As tiny particles flying at the speed of light, capturing the action of photons requires an advanced machine, and an international research team has just created a machine that is well equipped for the job. Dubbed the world’s fastest UV camera, the device is capable of capturing ultra-fast events lasting only a few seconds, fast enough to see UV photons fly through the air in real time.
The device was developed by scientists at the National Academy of Sciences in Canada under the name UV-CUP. Compression Ultra-Fast Photography (CUP) is an emerging imaging technology that has been used to capture ultra-high-speed events at speeds of trillions of frames per second, but has so far been limited to visible and near-infrared wavelengths.
“Many of the phenomena that occur on very short time scales also occur on very small spatial scales, ” said Liang Jinyang, who led the study. “To see them, you need to perceive shorter wavelengths. Doing this in the ultraviolet or even X-ray range is a significant step towards this goal. “
To achieve this, the team first developed a special light cathode and integrated it into a so-called striped camera, a device developed specifically to measure ultra-fast optical phenomena. The team also needs to develop a new algorithm to get the data and make it into images, Liang told New Atlas.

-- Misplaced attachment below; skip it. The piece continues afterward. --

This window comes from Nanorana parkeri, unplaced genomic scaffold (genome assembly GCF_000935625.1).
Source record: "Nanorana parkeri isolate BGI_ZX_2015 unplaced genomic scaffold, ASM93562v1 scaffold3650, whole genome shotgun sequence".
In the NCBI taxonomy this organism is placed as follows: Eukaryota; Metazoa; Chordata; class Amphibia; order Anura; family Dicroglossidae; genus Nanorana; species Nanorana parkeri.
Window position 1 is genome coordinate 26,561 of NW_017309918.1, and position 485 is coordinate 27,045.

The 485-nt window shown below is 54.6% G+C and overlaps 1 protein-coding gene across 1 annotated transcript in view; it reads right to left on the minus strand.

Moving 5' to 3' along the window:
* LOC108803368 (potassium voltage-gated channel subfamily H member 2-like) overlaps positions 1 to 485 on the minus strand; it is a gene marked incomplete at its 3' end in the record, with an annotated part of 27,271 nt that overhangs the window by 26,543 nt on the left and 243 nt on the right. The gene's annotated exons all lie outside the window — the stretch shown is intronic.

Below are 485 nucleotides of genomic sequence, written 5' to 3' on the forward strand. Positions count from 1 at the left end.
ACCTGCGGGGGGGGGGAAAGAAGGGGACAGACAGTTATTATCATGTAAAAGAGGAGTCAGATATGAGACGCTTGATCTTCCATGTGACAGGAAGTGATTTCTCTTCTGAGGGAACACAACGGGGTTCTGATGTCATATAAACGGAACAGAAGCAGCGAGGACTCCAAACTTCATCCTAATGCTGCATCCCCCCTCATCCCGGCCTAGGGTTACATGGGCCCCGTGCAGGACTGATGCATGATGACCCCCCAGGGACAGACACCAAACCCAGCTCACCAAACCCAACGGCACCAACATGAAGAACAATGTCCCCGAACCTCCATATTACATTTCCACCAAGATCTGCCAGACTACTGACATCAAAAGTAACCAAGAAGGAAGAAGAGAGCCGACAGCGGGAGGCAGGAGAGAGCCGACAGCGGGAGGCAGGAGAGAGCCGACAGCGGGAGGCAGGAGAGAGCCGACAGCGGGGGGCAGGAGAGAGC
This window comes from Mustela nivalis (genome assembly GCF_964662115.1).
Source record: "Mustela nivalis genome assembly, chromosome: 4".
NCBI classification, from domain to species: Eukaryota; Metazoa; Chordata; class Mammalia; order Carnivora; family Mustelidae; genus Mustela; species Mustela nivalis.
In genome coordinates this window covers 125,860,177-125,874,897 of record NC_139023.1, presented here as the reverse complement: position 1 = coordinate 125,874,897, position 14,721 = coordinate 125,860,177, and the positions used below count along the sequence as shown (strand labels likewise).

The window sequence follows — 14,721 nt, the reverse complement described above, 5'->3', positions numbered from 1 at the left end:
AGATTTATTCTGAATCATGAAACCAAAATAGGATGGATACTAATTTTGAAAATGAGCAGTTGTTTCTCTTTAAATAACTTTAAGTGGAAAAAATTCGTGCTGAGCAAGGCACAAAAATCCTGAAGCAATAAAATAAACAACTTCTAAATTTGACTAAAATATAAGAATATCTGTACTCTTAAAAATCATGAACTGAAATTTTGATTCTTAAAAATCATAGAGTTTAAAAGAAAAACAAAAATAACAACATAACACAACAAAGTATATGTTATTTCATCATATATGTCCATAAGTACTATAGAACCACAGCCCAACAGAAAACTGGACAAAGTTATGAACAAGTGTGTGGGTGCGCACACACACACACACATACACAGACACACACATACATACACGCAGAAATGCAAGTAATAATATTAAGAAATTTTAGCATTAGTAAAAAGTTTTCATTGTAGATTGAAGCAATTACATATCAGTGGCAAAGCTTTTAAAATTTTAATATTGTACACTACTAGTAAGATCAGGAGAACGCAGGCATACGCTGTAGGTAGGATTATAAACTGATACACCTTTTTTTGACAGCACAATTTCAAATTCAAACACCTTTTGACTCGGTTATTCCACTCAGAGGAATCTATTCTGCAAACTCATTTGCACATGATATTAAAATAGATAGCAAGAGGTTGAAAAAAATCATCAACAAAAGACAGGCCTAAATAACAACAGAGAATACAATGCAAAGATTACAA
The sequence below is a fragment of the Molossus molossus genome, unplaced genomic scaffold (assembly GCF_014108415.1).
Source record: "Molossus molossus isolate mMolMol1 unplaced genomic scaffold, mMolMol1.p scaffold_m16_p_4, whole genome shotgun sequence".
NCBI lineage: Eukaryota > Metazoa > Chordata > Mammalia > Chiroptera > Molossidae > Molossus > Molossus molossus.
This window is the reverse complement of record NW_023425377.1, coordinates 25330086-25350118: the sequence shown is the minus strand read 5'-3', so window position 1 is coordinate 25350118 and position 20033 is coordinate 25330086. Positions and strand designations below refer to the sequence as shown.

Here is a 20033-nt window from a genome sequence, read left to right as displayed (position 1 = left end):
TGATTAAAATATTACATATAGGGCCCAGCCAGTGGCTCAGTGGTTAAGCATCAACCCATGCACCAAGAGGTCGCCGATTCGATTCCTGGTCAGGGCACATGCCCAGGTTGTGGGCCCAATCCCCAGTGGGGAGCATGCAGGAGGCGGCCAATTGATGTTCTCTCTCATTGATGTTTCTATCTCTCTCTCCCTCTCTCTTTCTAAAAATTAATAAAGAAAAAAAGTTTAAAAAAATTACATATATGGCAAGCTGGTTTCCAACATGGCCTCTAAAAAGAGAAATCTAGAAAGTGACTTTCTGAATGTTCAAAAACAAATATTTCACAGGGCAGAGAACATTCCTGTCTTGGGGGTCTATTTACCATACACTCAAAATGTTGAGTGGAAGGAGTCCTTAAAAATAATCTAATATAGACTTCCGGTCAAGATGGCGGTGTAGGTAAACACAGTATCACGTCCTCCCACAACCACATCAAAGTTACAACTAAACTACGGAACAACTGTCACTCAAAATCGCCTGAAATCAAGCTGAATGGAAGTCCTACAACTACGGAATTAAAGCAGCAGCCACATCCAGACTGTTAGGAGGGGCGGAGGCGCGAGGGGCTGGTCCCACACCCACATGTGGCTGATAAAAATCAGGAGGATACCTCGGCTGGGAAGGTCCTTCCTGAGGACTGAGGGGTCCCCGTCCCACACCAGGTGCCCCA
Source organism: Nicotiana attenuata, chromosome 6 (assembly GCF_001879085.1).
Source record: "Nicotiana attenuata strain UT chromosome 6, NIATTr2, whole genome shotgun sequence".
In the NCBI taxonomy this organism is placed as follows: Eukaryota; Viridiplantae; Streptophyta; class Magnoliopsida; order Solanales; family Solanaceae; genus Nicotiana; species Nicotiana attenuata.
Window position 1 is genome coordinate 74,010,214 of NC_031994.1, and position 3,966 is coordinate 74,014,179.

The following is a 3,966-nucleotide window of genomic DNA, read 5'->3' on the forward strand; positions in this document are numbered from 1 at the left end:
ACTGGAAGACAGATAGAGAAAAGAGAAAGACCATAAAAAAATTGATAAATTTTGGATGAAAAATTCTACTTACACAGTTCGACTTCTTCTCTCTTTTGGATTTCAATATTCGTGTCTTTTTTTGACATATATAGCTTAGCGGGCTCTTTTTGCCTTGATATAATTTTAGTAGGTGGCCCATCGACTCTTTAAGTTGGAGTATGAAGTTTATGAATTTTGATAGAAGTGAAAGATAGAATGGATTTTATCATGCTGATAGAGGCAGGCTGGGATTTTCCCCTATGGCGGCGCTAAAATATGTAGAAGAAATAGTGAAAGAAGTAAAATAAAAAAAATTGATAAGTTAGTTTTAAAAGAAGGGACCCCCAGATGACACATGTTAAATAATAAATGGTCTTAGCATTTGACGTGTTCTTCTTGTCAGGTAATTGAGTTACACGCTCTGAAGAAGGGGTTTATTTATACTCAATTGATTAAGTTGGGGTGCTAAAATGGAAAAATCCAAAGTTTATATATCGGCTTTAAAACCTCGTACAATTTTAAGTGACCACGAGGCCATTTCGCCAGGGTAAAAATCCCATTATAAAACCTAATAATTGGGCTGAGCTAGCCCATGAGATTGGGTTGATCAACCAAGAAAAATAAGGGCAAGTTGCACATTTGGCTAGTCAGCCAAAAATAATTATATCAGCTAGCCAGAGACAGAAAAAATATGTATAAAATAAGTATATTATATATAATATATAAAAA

“We need two steps to operate the camera, ” he explains. “First, in data acquisition, information from transient events is squeezed into a snapshot. So, this captured snapshot is completely different from the one taken by a normal camera… Second, the snapshot is entered into the reconstruction algorithm to retrieve the movie. “
Below you can see this movie that lasts from pisconds to nanoseconds.
Mobile photon video made by UV-CUP camera.
And here’s another view that shows two fly-second ultraviolet pulses reaching the camera at different times.
The visual effects of these ultraviolet pulses, which show photons moving in real time, were taken using a compact device with an imaging speed of 0.5 trillion frames per second.
The team hopes to further improve its UV-CUP camera by studying alternative materials for its light cathode, which is currently limited in efficiency. Improving the speed of algorithms and image construction with the help of artificial intelligence is another goal.
A diagram of the UV-CUP system.
The UV-Cup is now being sent to a research laboratory in France, where it will be used to capture different physical phenomena. This may include the production of laser plasma and ultraviolet fluorescence, which may help improve medical imaging techniques for diagnosing diseases.
A paper describing the study was published in the journal Laser and Photon Review.